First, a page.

HAND2

From Wikipedia, the free encyclopedia
Jump to: navigation, search
HAND2
Identifiers
Aliases HAND2, DHed, Thing2, bHLHa26, dHand, heart and neural crest derivatives expressed 2
External IDs MGI: 103580 HomoloGene: 32092 GeneCards: 9464
RNA expression pattern
PBB GE HAND2 220480 at tn.png
More reference expression data
Orthologs
Species Human Mouse
Entrez
Ensembl
UniProt
RefSeq (mRNA)

NM_021973

NM_010402

RefSeq (protein)

NP_068808.1

NP_034532.3

Location (UCSC) Chr 4: 173.52 – 173.53 Mb Chr 8: 57.32 – 57.32 Mb
PubMed search [1] [2]
Wikidata
View/Edit Human View/Edit Mouse

Heart- and neural crest derivatives-expressed protein 2 is a protein that in humans is encoded by the HAND2 gene.[1][2]

Function[edit]

The protein encoded by this gene belongs to the basic helix-loop-helix family of transcription factors. This gene product is one of two closely related family members, the HAND proteins, which are asymmetrically expressed in the developing ventricular chambers and play an essential role in cardiac morphogenesis. Working in a complementary fashion, they function in the formation of the right ventricle and aortic arch arteries, implicating them as mediators of congenital heart disease. In addition, this transcription factor plays an important role in limb and branchial arch development.[2]

A progesterone-regulated transcription factor regulates stromal-epithelial communication in early pregnancy.[3]

HAND2 is involved in the development of the tongue.[4]

Interactions[edit]

HAND2 has been shown to interact with GATA4,[5] PPP2R5D,[6] PHOX2A.,[7] TWIST1, and TWIST2.

Clinical Significance[edit]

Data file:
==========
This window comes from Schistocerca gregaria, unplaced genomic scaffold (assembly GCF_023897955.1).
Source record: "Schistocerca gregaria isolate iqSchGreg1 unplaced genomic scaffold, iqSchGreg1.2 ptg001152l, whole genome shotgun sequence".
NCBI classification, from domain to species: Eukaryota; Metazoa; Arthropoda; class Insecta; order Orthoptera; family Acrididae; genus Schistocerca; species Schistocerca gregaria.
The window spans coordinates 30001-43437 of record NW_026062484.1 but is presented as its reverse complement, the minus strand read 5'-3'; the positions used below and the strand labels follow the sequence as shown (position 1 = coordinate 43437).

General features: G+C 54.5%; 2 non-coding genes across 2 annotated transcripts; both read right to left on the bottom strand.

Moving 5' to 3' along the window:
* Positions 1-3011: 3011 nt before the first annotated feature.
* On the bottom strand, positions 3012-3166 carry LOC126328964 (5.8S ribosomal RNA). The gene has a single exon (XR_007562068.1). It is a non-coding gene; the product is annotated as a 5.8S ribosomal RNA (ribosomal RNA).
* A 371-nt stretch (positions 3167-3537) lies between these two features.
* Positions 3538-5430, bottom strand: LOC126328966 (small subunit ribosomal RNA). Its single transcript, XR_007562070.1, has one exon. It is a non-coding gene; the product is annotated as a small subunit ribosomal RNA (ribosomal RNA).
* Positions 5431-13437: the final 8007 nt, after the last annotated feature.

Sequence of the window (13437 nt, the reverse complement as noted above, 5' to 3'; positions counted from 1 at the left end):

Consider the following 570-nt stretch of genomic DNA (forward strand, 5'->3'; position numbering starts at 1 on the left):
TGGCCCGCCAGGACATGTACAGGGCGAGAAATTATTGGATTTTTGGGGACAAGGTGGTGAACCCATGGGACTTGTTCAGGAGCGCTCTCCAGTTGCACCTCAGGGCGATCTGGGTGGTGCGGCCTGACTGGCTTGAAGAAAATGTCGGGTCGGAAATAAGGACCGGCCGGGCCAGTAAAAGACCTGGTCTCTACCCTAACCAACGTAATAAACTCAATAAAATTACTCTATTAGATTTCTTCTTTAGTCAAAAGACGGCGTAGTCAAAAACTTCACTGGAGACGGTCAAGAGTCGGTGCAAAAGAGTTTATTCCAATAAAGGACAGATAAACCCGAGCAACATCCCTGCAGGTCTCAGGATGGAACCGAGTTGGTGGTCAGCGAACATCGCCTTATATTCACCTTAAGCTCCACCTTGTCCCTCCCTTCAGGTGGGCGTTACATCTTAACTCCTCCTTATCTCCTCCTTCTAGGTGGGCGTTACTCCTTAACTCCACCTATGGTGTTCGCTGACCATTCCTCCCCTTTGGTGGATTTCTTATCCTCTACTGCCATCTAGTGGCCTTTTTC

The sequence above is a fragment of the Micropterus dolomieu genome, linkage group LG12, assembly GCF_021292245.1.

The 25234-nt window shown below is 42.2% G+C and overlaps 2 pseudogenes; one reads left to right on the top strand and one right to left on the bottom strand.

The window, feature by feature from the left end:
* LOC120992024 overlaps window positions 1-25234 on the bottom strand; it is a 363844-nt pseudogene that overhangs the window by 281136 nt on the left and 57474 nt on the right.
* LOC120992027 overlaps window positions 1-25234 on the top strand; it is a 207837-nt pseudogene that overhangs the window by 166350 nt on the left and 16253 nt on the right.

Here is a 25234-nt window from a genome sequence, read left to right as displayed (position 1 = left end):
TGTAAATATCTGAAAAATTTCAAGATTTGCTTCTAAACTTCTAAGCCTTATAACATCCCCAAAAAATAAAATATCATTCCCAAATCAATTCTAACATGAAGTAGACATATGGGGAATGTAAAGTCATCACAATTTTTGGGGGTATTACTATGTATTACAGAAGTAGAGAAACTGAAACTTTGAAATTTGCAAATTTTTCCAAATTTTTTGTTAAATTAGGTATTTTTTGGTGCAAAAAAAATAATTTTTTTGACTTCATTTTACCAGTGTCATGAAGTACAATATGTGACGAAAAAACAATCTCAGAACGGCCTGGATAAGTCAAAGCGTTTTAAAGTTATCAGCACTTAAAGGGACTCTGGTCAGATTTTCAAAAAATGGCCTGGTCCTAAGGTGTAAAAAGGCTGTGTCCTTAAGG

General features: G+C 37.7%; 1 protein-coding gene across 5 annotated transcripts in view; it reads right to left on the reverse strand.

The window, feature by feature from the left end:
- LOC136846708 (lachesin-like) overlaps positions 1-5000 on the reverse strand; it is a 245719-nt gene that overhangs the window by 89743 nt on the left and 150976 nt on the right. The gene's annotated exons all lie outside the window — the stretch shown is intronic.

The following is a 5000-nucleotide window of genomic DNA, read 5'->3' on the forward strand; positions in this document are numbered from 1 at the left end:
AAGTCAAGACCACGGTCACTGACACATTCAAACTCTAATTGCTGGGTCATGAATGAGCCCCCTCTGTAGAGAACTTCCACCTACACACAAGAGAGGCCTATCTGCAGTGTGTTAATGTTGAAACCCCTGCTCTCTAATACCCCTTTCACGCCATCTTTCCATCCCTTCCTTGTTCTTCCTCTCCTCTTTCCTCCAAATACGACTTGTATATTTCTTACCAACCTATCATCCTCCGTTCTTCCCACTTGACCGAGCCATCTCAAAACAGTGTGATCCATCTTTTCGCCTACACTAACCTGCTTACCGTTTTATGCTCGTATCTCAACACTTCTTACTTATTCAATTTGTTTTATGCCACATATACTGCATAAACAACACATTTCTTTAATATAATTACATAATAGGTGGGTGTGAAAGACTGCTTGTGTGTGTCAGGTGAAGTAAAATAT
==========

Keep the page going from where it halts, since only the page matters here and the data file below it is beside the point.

Hand2 interactions with TWIST1 and TWIST2 genes are critical for proper limb development. Recent literature shows over dosage of Hand2 can result in many defects in the limbs, face, heart, and lower lumbar vertebrae. In this instance, trisomy of the hand2 gene can directly cause human congenital heart disease.[8]

Hand2 gene hypermethylation and epigenetic silencing has also been implicated to increase the development of endometrial cancer. Mounting evidence showing its methylation increased chances of premalignant endometrial lesions. Hand2, in addition to its other functions in the developing heart and limbs, has been found to be an important transcription factor seen in the endometrial stroma. In fact, in mice with the Hand2 gene knocked out, they developed premaligant lesions as they grew older, further providing evidence of its role in endometrial cancer development. These findings have led to Hand2 becoming a potentially promising biomarker for early detection of endometrial cancer and may be used to predict its treatment.[9]

References[edit]

  1. ^ Russell MW, Kemp P, Wang L, Brody LC, Izumo S (Feb 1999). "Molecular cloning of the human HAND2 gene". Biochim Biophys Acta 1443 (3): 393–9. doi:10.1016/S0167-4781(98)00237-1. PMID 9878849. 
  2. ^ a b "Entrez Gene: HAND2 heart and neural crest derivatives expressed 2". 
  3. ^ Li Q, Kannan A, DeMayo FJ, Lydon JP, Cooke PS, Yamagishi H, Srivastava D, Bagchi MK, Bagchi IC (18 Feb 2011). "The Antiproliferative Action of Progesterone in Uterine Epithelium Is Meditated by Hand2.". Science 331 (6019): 912–916. doi:10.1126/science.1197454. PMC 3320855. PMID 21330545. 
  4. ^ Barron F, Woods C, Kuhn K, Bishop J, Howard MJ, Clouthier DE (2011). "Downregulation of Dlx5 and Dlx6 expression by Hand2 is essential for initiation of tongue morphogenesis". Development (Cambridge, England) 138 (11): 2249–59. doi:10.1242/dev.056929. PMC 3091495. PMID 21558373. 
  5. ^ Dai YS, Cserjesi P, Markham BE, Molkentin JD (Jul 2002). "The transcription factors GATA4 and dHAND physically interact to synergistically activate cardiac gene expression through a p300-dependent mechanism". J. Biol. Chem. 277 (27): 24390–8. doi:10.1074/jbc.M202490200. PMID 11994297. 
  6. ^ Firulli BA, Howard MJ, McDaid JR, McIlreavey L, Dionne KM, Centonze VE, Cserjesi P, Virshup DM, Firulli AB (Nov 2003). "PKA, PKC, and the protein phosphatase 2A influence HAND factor function: a mechanism for tissue-specific transcriptional regulation". Mol. Cell 12 (5): 1225–37. doi:10.1016/S1097-2765(03)00425-8. PMID 14636580.